early Middle English tame "in a state of subjection, physically subdued, restrained in behavior" (c. 1200); of animals "domesticated, reclaimed from wildness," also, of persons, "meek, gentle-natured, compliant, intent on homely or domestic activities" (mid-13c.), from oblique forms of Old English tom, tam "domesticated, docile."
This is reconstructed to be from Proto-Germanic *tamaz (source also of Old Norse tamr, Old Saxon, Old Frisian, Middle Low German, Middle Dutch tam, Old High German zam, German zahm "tame," Gothic tamjan "to tame").
This in turn is said to be from PIE *deme- "to constrain, to force, to break (horses)" (source also of Sanskrit damayati "tames;" Persian dam "a tame animal;" Greek daman "to tame, subdue," dmetos "tame;" Latin domare "to tame, subdue;" Old Irish damnaim "I tie up, fasten, I tame, subdue"). A possible ulterior connection is with PIE *dem- "house, household" (see domestic (adj.)).
Gentle animals are the naturally docile; tame animals are made so by the art of man. The dog, the sheep, are gentle animals ; the wolf, the bear, are sometimes tame. [William Taylor Jr., "English Synonyms Discriminated," London: 1813]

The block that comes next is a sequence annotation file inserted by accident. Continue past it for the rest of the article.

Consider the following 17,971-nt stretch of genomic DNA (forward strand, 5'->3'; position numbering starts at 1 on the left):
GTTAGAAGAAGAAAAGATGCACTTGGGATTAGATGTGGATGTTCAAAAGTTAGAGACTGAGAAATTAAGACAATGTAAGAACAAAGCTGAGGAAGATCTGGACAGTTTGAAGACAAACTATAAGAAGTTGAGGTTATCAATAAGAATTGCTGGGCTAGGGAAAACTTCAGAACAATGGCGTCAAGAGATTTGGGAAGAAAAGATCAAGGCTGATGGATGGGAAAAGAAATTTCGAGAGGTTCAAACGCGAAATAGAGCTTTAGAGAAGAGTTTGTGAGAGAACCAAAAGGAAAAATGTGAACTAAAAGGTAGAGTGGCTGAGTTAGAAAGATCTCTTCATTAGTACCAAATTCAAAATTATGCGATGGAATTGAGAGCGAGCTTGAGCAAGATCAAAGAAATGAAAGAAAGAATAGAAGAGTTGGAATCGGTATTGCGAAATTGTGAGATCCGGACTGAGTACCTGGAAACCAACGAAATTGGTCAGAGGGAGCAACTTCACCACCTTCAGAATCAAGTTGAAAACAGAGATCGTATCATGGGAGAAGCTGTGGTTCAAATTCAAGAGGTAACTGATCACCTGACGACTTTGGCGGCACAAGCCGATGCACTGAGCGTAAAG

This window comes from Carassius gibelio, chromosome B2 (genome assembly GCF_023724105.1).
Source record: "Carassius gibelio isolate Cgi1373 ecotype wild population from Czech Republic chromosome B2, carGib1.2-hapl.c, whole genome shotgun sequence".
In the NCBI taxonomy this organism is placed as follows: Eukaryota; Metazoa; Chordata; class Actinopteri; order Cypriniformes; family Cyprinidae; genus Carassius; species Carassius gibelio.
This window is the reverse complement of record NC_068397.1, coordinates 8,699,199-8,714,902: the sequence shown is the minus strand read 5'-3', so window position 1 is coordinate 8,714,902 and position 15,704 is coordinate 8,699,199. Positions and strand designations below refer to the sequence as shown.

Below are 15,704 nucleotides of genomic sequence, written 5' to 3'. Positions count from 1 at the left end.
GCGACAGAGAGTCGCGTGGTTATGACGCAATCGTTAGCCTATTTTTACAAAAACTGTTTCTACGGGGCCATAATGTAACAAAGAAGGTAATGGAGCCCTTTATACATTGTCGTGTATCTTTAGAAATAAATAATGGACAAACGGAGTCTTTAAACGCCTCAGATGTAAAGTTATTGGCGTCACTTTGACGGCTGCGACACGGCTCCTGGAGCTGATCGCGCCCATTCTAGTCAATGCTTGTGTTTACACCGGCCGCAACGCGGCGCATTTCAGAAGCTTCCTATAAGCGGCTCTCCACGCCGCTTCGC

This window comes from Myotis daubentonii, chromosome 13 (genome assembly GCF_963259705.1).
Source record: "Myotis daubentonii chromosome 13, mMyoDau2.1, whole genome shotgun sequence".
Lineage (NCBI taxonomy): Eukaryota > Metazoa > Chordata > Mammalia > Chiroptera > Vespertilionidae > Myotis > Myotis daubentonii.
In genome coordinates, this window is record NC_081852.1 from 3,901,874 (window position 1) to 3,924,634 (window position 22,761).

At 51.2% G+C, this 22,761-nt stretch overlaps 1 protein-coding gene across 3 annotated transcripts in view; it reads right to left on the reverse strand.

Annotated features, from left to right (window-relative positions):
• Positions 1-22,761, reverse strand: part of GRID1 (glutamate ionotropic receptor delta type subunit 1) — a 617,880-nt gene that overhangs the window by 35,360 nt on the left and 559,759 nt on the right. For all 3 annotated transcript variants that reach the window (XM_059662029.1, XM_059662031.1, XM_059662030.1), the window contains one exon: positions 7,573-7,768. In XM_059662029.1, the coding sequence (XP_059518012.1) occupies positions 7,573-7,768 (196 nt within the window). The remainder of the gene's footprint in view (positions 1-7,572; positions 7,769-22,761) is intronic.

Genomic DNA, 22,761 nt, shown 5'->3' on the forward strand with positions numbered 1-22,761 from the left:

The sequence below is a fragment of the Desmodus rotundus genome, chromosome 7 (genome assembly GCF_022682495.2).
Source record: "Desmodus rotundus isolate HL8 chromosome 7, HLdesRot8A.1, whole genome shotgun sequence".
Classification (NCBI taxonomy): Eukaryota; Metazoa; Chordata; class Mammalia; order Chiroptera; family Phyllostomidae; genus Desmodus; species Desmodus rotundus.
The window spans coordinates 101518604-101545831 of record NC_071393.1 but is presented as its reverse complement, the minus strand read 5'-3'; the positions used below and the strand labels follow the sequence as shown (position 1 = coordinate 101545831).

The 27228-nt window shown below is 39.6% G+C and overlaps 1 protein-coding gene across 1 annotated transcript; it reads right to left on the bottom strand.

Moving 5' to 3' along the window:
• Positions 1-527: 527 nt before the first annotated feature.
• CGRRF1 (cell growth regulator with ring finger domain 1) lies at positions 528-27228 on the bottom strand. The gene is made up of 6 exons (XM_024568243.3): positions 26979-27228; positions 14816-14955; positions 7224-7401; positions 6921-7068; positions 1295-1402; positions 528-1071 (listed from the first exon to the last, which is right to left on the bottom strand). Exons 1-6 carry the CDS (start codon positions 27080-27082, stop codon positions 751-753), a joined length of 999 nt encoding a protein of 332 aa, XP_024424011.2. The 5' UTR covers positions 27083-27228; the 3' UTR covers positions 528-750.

The meaning "spiritless, weak, dull, uninspiring, insipid" is recorded from c. 1600. Related: Tamely; tameness.
c. 1200, "free from duplicity, upright, guileless; blameless, innocently harmless," also "ignorant, uneducated; unsophisticated; simple-minded, foolish," from Old French simple (12c.) "plain, decent; friendly, sweet; naive, foolish, stupid," hence "wretched, miserable," from Latin simplus from PIE compound *sm-plo-, from root *sem- (1) "one; as one, together with" + *-plo- "-fold."
Sense of "free from pride, humble, meek" is mid-13c. As "consisting of only one substance or ingredient" (opposite of composite or compounded) it dates from late 14c.; as "easily done" (opposite of complicated) it dates from late 15c.
From mid-14c. as "unqualified; mere; sheer;" also "clear, straightforward; easily understood." From late 14c. as "single, individual; whole." From late 14c. of clothing, etc., "modest, plain, unadorned," and of food, "plain, not sumptuous." In medicine, of fractures, etc., "lacking complications," late 14c. As a law term, "lacking additional legal stipulations, unlimited," from mid-14c.
In Middle English with wider senses than recently, such as "inadequate, insufficient; weak, feeble; mere; few; sad, downcast; mournful; of little value; low in price; impoverished, destitute;" of hair, "straight, not curly." As noun, "an innocent or a guileless person; a humble or modest person" (late 14c.), also "an uncompounded substance." From c. 1500 as "ignorant people."